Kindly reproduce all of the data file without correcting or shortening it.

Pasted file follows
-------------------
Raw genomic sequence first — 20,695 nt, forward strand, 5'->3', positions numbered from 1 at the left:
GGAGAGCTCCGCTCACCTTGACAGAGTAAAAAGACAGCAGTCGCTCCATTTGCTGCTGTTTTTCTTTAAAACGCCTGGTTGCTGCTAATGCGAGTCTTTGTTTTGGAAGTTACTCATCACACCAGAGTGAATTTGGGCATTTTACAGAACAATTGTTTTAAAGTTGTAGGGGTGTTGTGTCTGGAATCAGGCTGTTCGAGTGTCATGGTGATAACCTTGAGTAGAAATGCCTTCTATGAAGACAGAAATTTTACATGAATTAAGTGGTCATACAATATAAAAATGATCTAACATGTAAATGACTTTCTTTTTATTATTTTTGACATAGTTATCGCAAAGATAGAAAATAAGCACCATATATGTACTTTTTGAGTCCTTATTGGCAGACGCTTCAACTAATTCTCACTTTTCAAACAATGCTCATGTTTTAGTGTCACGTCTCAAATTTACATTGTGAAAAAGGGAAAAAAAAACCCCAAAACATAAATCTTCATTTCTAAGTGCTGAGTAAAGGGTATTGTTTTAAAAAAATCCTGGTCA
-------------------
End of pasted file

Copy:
Raw genomic sequence first — 20,695 nt, forward strand, 5'->3', positions numbered from 1 at the left:
GGAGAGCTCCGCTCACCTTGACAGAGTAAAAAGACAGCAGTCGCTCCATTTGCTGCTGTTTTTCTTTAAAACGCCTGGTTGCTGCTAATGCGAGTCTTTGTTTTGGAAGTTACTCATCACACCAGAGTGAATTTGGGCATTTTACAGAACAATTGTTTTAAAGTTGTAGGGGTGTTGTGTCTGGAATCAGGCTGTTCGAGTGTCATGGTGATAACCTTGAGTAGAAATGCCTTCTATGAAGACAGAAATTTTACATGAATTAAGTGGTCATACAATATAAAAATGATCTAACATGTAAATGACTTTCTTTTTATTATTTTTGACATAGTTATCGCAAAGATAGAAAATAAGCACCATATATGTACTTTTTGAGTCCTTATTGGCAGACGCTTCAACTAATTCTCACTTTTCAAACAATGCTCATGTTTTAGTGTCACGTCTCAAATTTACATTGTGAAAAAGGGAAAAAAAAACCCCAAAACATAAATCTTCATTTCTAAGTGCTGAGTAAAGGGTATTGTTTTAAAAAAATCCTGGTCA